Victoria investing in turning recycled materials for railway sleepers

Thanks to a Government investment, recycled plastics will be turned into railway sleepers as part of the Recycling Modernisation Fund.

Victoria recycle sleeper

The Andrews Labor Government has announced that it is investing in innovative ways to use recycled materials, such as turning recycled plastics into railway sleepers, to help Victoria reach its sustainability goals.

Lily D’Ambrosio, Minister for Energy, Environment and Climate Change, visited an Integrated Recycling facility in Mildura where Duratrack railway sleepers made from 85 per cent recycled plastic will be produced. Integrated Recycling received $1.6 million to install a new production line that will process the sleepers as part of Recycling Modernisation Fund. The project will allow Integrated Recycling to process 1,600 more tonnes of plastic and produce up to 35,000 Duratrack railway sleepers each year while creating 18 new full-time jobs.

Integrated Recycling combines plastics previously used for agricultural and industrial purposes and other polyethylene-based plastics with other waste materials to make their products. Duratrack railway sleepers are used across Victoria’s railways, including Richmond Station, Wyndham Vale stabling yard and Tottenham Station.

Monash University’s Institute of Rail Technology have also previously received $299,200 through the Victorian Government’s Research, Development and Demonstration Grants to undertake field research to ensure plastic sleeper mix designs meets the specifications of rail operators.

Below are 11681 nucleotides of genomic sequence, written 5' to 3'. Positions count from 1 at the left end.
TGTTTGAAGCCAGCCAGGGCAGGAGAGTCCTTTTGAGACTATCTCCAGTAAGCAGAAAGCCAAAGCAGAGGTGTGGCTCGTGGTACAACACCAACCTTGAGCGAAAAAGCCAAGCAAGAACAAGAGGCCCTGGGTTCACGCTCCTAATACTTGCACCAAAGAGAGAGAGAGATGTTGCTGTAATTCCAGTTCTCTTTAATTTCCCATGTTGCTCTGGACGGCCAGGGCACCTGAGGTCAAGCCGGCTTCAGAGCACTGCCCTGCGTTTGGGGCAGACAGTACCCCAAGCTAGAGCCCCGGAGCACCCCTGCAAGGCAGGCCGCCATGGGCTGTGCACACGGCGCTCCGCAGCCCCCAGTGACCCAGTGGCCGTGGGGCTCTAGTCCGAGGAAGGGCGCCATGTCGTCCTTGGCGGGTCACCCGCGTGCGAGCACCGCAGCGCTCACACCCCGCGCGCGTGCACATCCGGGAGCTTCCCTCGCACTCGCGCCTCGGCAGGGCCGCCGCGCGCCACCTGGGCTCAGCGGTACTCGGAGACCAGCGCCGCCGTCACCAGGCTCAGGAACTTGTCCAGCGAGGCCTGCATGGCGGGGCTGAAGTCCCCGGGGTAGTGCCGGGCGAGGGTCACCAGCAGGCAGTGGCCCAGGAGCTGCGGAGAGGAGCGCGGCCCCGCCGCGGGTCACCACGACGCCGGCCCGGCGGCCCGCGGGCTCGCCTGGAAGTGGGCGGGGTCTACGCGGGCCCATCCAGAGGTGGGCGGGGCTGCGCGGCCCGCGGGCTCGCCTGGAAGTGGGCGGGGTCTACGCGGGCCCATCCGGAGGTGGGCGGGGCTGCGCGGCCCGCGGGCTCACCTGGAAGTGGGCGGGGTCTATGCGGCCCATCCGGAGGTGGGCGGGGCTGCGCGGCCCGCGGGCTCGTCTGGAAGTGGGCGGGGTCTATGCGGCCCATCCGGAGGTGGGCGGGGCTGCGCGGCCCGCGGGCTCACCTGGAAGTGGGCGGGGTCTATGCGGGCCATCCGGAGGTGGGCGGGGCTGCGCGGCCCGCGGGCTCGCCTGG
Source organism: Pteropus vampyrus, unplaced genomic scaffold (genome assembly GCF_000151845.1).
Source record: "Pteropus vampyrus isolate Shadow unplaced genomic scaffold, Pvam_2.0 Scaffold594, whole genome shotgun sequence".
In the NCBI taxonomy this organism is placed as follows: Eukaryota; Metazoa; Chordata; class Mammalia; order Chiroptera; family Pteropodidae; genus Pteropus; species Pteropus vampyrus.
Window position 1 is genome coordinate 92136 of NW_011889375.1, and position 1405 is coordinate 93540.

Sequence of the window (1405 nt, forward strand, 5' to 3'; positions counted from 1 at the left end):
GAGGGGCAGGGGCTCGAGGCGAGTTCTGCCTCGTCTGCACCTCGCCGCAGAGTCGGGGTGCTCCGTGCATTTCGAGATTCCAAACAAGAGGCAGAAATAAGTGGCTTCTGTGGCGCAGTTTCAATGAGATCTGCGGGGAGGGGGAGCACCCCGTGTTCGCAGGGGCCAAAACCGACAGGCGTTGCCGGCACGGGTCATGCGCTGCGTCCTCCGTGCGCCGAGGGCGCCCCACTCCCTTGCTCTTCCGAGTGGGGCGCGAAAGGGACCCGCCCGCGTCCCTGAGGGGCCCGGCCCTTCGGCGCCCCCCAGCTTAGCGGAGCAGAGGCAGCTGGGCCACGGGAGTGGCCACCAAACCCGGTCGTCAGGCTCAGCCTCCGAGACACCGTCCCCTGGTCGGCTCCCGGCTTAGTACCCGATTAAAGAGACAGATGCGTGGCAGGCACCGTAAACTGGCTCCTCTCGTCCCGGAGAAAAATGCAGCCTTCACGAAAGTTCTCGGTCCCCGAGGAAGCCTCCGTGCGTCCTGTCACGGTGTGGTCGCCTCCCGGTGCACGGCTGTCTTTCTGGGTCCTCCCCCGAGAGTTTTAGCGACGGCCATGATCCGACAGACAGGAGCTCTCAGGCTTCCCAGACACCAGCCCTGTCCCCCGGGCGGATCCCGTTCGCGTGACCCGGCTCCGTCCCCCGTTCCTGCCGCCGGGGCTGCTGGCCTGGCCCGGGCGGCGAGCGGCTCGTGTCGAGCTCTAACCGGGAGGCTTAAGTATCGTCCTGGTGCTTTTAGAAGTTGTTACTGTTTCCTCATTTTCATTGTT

The Recycling Victoria, a recycling modernisation fund, is part of the Victorian Government’s $515 million investment to deliver the transformation of the state’s waste and recycling industry. The Victorian Government and Australian Government have co-funded $71.9 million towards the Recycling Modernisation Fund.

“Transforming plastic waste into railway sleepers is a great example of the innovation we are encouraging in our waste and recycling industries.” Lily D’Ambrosio, Minister for Energy, Environment and Climate Change, said. “Through our investment in recycling infrastructure we are creating a better environment for all Victorians by reducing waste, creating jobs in new industries, and deriving more value from resources.”